Vancouver Island/North Coast Trail

Backpack 37-49 miles on the north end of Canada's Vancouver Island. A typical trip is 5-8 days and is recommended for experienced hikers because of its remoteness and difficulty. Expect boardwalks, cable cars, privacy, rain, mud, scenery, and wildlife including sea wolves!


The trail runs along the northern end of Vancouver Island spanning Cape Scott Provincial Park. It can be traversed east to west from Shushartie Bay to the eastern end of Nissen Bight or in reverse from west to east. The trail becomes progressively easier in the east to west direction. Access to the Shushartie Bay trailhead is by boat or floatplane only. There are currently no docking facilities. One water taxi service runs from Port Hardy during the summer season. Access to the western portion of the trail is from the San Josef parking lot at the Cape Scott trailhead. Shuttle service to the parking lot can also be arranged in Port Hardy.

on the trail

The North Coast Trail was completed in 2008, and is a less crowded, shorter, and more strenuous alternative to Vancouver Island's West Coast Trail. The total hiking distance is approximately 37 miles, without adding side trips. The minimum recommended one-way hiking time is 5 days, but it is more commonly completed in 6-8 days. Hiking times are estimated for the average hiker in good physical condition and the trail hiked in good weather.

Suggested Itinerary

  • Shushartie Bay to Skinner Creek: 5 miles, 5-7 hours
  • Skinner Creek to Cape Sutil: 4.9 miles, 3.5 - 5.5 hours
  • Cape Sutil to Irony Creek (Shuttleworth Bight): 4.8 miles, 4-6 hours
  • Irony Creek to Laura Creek: 7.3 miles, 4-7 hours
  • Laura Creek to Nissen Bight: 4.7 miles, 2.5-4 hours
  • Nissen Bight to Cape Scott: 9.6 miles, 5-7 hours


  • This is a very challenging route and is recommended only for experienced hikers. Many sections require hikers to climb over or along fallen trees, to cross through deep mud, and to use fixed ropes to climb up and over steep sections. It is not recommended for those with a fear of heights. Consider hiking sections of the Juan de Fuca Marine Trail or the Cape Scott Trail to Nels Bight prior to attempting a trip to the North Coast Trail.
  • The trail is located in a wilderness area with minimal supplies or equipment of any kind. It is not regularly patrolled, so hikers must be self-sufficient. Bring a personal locator beacon, satellite phone, or VHF radio in case of emergency. Cell phones do not work in the park, and assistance may be days away.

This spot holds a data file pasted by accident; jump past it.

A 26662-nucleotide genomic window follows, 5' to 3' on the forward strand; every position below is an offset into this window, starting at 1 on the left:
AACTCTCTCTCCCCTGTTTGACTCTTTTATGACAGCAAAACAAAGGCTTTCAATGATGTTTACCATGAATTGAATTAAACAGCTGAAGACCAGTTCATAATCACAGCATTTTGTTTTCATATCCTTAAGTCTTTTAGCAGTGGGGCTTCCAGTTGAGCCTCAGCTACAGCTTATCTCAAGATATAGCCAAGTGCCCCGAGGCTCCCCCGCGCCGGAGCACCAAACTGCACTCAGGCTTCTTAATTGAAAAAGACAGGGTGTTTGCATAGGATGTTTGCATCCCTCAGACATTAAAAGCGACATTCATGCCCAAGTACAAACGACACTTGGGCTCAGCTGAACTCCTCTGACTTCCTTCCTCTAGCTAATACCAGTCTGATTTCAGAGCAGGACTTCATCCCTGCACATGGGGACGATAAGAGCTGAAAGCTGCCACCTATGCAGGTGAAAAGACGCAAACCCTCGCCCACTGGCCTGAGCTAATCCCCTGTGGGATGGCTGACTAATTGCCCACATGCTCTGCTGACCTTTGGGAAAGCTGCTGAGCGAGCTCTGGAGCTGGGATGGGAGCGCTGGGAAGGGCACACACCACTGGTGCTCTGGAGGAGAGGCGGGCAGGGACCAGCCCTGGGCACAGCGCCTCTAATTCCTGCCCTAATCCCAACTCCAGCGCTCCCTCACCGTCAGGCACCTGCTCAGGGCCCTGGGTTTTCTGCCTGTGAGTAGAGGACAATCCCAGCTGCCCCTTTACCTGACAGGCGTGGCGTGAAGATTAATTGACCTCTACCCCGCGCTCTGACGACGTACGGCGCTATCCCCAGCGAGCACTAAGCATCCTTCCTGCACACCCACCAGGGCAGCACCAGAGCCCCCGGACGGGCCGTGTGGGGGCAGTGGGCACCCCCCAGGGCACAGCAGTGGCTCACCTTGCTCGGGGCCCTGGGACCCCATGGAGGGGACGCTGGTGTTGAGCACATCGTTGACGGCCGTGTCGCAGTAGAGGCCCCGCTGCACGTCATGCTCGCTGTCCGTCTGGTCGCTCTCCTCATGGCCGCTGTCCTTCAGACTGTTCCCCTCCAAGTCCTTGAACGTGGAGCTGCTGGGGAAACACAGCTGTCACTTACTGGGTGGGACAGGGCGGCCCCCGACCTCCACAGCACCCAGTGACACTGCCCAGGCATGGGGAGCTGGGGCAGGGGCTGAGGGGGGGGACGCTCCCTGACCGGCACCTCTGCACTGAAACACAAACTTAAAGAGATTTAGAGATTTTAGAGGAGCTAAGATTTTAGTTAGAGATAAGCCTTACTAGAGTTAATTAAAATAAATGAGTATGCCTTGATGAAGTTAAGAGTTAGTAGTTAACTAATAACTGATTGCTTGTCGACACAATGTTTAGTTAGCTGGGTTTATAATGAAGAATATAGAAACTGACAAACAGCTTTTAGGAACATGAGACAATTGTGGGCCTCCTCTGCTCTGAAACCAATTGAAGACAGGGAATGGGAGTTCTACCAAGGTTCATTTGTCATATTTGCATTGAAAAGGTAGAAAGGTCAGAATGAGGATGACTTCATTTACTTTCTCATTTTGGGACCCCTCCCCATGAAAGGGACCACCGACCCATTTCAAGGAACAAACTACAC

• The trail offers a glimpse into wild, west coast ecosystems. The rugged trail passes through old and second growth Sitka spruce, hemlock and cedar forests, upland bogs, riparian areas, across sand, gravel and cobble beaches, and past sea stacks, rocky headlands, and tidal pools. The park is home to bald eagles, black bears, cougars, wolves, river and sea otters, mink, and an array of marine mammals. Sighting and encounters are common in the park, so use caution.
  • This route lies within the traditional territory of the Kwakwaka'wakw. Cape Scott Provincial Park is rich with First Nations history. Many signs of their historic presence are evident in the park. Please respect all cultural sites and leave them undisturbed. Do not touch or remove any cultural items.

Information for Leaders

  • Difficulty: Strenuous/Very Strenuous
  • Length: 37.0 mi
  • Elevation Gain: 27 ft
  • 400 ft
  • Land Manager: Cape Scott Provincial Park
  • Parking Permit Required: see "Getting There" section (above)
  • Recommended Party Size: 10
  • Maximum Party Size: 12
  • Maximum Route/Place Capacity: 12
  • Wild Coast Publishing North Coast Trail Topographic Map No. 407
Trip Reports

This is a list of titles that represent the variations of trips you can take at this route/place. This includes side trips, extensions and peak combinations. Not seeing a title that fits your trip? Log in and send us updates, images, or resources.

  • North Coast Trail
  • Canada's North Coast Trail
  • Cape Scott Provincial Park

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